To the editor,
Regarding Flemington Councilperson Chris Runion’s asking “What Can Developers Do For Us?,” it’s no surprise that another Flemington official assailed his critique of the good-old-boy “process” that many towns employ when dealing with land developers.
That corrupt process drove Hunterdon County headlong towards sprawl 15 years ago, until a group of residents and officials created what was known as “The 7 Town Group” to defend our towns from designation by the State as a high-density housing zone. The Group put a stop to sprawl for a decade.
But today, frightening levels of influence by developers are dominating Hunterdon. The push for phony “economic development” belies the fact that more residential development is being approved than commercial. While office and retail buildings remain empty, County Economic Development Czar Marc Saluk goes around our towns preaching that it’s bad to protect our pristine streams and that it’s good to plan for more strip malls and office buildings.
As Councilman Runion suggests, it’s time all our towns pursue a “broad, long-term comprehensive vison of quality of life,” rather than more high-density projects gussied-up as “economic development.” More important, Runion calls into question the way “committees” review the work of hired consultants and modify that work before it is presented to governing bodies and the public.
In other words, it seems Runion is concerned that special interests are driving policy in the back room. Runion is right.
Flemington Councilperson Caitlin Giles-McCormick is dead wrong when she tells Runion she’s “upset to hear your concerns about the process.” As the youngest member of the Council, Runion is a new bellwether of the future of Hunterdon County. Runion demands accountability. He insists that elected officials must be involved directly in negotiating with developers, and that they answer to their constituents. He’s right that the process is wrong.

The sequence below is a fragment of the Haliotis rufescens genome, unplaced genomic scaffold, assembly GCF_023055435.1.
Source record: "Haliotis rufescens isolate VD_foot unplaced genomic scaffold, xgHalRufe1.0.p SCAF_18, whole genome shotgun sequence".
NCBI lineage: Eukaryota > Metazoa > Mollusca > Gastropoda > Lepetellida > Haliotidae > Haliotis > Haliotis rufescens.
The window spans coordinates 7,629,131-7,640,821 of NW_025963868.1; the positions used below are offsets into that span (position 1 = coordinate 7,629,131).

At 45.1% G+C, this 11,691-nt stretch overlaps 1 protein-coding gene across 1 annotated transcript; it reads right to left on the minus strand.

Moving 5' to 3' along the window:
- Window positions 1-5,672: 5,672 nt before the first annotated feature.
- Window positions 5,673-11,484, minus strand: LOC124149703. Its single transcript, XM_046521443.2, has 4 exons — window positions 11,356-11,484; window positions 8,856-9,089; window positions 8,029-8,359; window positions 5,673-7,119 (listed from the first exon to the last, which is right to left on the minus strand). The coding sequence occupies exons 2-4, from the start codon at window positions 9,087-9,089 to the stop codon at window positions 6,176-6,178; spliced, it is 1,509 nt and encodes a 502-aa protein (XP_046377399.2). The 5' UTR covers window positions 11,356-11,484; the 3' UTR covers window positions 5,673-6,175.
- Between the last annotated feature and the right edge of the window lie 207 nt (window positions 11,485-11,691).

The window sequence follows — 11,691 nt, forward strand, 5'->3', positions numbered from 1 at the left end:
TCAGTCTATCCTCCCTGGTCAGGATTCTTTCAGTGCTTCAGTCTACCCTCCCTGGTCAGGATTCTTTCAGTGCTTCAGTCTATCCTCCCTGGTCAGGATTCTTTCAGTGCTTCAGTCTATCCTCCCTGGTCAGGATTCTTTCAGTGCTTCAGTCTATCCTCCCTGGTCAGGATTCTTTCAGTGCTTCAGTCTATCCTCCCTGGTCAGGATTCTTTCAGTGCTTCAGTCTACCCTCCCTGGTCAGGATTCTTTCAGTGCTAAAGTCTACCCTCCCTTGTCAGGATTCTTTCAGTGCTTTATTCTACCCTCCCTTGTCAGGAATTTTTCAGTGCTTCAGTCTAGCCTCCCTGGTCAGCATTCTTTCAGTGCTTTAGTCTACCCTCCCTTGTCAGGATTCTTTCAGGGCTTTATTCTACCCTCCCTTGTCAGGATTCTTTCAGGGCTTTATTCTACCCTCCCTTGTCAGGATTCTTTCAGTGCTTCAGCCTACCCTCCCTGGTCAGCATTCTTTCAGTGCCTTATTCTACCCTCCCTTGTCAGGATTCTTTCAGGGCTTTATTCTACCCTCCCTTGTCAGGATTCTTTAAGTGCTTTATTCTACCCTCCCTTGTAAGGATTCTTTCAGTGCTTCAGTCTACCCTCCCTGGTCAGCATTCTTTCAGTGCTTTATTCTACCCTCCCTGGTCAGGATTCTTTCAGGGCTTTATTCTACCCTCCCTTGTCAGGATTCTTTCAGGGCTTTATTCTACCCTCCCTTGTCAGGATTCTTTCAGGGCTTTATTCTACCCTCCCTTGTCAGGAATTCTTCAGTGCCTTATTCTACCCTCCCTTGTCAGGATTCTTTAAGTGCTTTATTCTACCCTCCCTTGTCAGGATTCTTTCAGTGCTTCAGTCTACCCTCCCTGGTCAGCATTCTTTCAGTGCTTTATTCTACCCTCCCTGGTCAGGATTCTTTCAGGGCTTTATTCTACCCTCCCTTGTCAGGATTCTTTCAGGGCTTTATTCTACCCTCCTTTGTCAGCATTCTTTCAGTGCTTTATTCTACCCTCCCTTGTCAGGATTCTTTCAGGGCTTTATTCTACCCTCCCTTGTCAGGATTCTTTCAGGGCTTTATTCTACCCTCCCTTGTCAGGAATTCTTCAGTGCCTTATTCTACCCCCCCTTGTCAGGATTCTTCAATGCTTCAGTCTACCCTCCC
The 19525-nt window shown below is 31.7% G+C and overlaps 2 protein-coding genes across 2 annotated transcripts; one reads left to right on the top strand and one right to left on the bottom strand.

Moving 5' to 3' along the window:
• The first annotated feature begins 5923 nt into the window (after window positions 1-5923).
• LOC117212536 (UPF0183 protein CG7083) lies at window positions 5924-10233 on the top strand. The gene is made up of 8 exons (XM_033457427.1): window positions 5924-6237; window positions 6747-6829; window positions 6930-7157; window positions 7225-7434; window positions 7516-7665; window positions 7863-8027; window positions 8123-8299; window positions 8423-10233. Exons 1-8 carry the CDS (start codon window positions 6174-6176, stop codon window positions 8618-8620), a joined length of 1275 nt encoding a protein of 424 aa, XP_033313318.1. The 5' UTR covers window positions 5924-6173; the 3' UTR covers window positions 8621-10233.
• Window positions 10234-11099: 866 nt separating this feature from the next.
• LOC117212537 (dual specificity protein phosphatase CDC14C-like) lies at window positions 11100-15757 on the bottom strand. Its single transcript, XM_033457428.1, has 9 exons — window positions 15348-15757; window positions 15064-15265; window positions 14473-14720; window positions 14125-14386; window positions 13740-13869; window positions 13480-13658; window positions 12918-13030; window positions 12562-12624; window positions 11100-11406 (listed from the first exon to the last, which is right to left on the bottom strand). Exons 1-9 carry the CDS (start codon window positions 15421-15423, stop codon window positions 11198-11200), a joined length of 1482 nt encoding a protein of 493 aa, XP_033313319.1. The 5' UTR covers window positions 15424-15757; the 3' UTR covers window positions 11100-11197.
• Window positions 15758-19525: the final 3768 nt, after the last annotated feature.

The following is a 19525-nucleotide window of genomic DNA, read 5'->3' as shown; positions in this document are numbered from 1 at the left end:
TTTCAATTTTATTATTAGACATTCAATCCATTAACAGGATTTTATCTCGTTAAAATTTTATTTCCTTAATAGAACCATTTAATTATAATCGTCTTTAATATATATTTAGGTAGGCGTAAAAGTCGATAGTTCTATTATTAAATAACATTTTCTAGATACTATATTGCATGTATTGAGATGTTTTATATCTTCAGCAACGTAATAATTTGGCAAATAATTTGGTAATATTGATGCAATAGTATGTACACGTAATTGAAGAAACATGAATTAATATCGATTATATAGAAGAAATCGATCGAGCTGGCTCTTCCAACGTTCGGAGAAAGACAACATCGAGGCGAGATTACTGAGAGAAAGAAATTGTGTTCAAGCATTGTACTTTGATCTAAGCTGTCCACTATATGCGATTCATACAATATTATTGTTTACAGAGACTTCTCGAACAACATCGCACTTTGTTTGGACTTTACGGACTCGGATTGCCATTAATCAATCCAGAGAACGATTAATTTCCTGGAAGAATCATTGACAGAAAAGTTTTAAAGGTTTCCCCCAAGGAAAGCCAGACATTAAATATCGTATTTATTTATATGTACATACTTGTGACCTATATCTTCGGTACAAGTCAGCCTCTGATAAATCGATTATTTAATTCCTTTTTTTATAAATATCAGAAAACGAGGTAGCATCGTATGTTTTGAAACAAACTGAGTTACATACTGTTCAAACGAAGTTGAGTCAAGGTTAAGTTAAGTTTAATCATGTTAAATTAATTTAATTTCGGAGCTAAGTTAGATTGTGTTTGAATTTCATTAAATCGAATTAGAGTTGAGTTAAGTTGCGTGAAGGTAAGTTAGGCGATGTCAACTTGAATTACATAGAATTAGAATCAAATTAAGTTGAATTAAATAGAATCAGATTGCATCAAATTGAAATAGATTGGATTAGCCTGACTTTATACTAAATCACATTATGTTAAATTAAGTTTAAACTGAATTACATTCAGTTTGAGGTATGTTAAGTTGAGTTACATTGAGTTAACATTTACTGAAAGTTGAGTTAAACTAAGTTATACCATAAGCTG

Hunterdon County is notorious for sleepy-eyed government that is driven by private consultants who work not only for the towns, but also for moneyed land interests. They quietly make recommendations for studies done by other consultants without public input, and then use those studies to support inappropriate land use policy. A perfect example is the Hunterdon County CEDS report, which was manufactured to prop up unnecessary and undesirable sprawl.
Most elected officials shrug and say, “Well, the consultants gave us the report, we have to do X, Y and Z – we have no choice! After all, they are the experts!”
It’s refreshing to hear this young, new Councilman say that policy must reflect the public’s wishes – not the interests of developers.
“What can developers do for us?” asks Runion. Sadly, many elected officials know the answer to that question. Developers can fund political campaigns and drive policy with their powerful influence.
Citizens and politicians of Hunterdon had better pay attention to Councilman Chris Runion. He’s the “millennial” that our Freeholders and Saluk claim they want to attract to Hunterdon. Except now that he’s here, he and his young cohort are telling us our corrupt policy-making system has got to go.
“Unlike many who continue to call for more density, I do not believe more density is the answer,” says Runion. We need more elected officials like him, who insist on knowing all the details, doing the work themselves, and being accountable to their constituents.
Nick Corcodilos, former mayor